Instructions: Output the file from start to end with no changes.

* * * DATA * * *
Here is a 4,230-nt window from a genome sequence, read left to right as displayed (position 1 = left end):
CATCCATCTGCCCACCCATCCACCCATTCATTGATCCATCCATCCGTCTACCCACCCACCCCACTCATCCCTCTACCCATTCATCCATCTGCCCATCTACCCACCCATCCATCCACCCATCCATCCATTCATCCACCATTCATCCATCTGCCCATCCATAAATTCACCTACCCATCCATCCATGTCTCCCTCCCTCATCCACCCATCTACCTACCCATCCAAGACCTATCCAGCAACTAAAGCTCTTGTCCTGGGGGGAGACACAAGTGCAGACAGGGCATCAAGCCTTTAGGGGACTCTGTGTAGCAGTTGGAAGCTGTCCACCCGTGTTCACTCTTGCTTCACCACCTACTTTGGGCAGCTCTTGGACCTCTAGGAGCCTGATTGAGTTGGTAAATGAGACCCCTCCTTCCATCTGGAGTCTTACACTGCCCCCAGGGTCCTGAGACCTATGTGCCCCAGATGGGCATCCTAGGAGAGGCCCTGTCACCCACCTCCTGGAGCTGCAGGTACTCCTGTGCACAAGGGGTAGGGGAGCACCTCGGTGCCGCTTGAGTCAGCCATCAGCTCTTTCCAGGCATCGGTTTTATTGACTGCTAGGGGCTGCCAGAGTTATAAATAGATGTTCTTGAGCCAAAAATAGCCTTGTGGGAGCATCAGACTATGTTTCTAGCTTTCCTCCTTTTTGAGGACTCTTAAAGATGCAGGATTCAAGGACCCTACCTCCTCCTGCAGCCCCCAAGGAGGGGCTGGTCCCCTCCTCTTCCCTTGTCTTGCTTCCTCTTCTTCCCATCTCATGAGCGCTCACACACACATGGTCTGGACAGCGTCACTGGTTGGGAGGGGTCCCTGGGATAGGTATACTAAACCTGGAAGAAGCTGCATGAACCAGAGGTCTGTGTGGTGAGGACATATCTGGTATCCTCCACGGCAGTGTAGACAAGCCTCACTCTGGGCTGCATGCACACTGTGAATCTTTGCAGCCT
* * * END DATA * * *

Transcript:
Here is a 4,230-nt window from a genome sequence, read left to right as displayed (position 1 = left end):
CATCCATCTGCCCACCCATCCACCCATTCATTGATCCATCCATCCGTCTACCCACCCACCCCACTCATCCCTCTACCCATTCATCCATCTGCCCATCTACCCACCCATCCATCCACCCATCCATCCATTCATCCACCATTCATCCATCTGCCCATCCATAAATTCACCTACCCATCCATCCATGTCTCCCTCCCTCATCCACCCATCTACCTACCCATCCAAGACCTATCCAGCAACTAAAGCTCTTGTCCTGGGGGGAGACACAAGTGCAGACAGGGCATCAAGCCTTTAGGGGACTCTGTGTAGCAGTTGGAAGCTGTCCACCCGTGTTCACTCTTGCTTCACCACCTACTTTGGGCAGCTCTTGGACCTCTAGGAGCCTGATTGAGTTGGTAAATGAGACCCCTCCTTCCATCTGGAGTCTTACACTGCCCCCAGGGTCCTGAGACCTATGTGCCCCAGATGGGCATCCTAGGAGAGGCCCTGTCACCCACCTCCTGGAGCTGCAGGTACTCCTGTGCACAAGGGGTAGGGGAGCACCTCGGTGCCGCTTGAGTCAGCCATCAGCTCTTTCCAGGCATCGGTTTTATTGACTGCTAGGGGCTGCCAGAGTTATAAATAGATGTTCTTGAGCCAAAAATAGCCTTGTGGGAGCATCAGACTATGTTTCTAGCTTTCCTCCTTTTTGAGGACTCTTAAAGATGCAGGATTCAAGGACCCTACCTCCTCCTGCAGCCCCCAAGGAGGGGCTGGTCCCCTCCTCTTCCCTTGTCTTGCTTCCTCTTCTTCCCATCTCATGAGCGCTCACACACACATGGTCTGGACAGCGTCACTGGTTGGGAGGGGTCCCTGGGATAGGTATACTAAACCTGGAAGAAGCTGCATGAACCAGAGGTCTGTGTGGTGAGGACATATCTGGTATCCTCCACGGCAGTGTAGACAAGCCTCACTCTGGGCTGCATGCACACTGTGAATCTTTGCAGCCT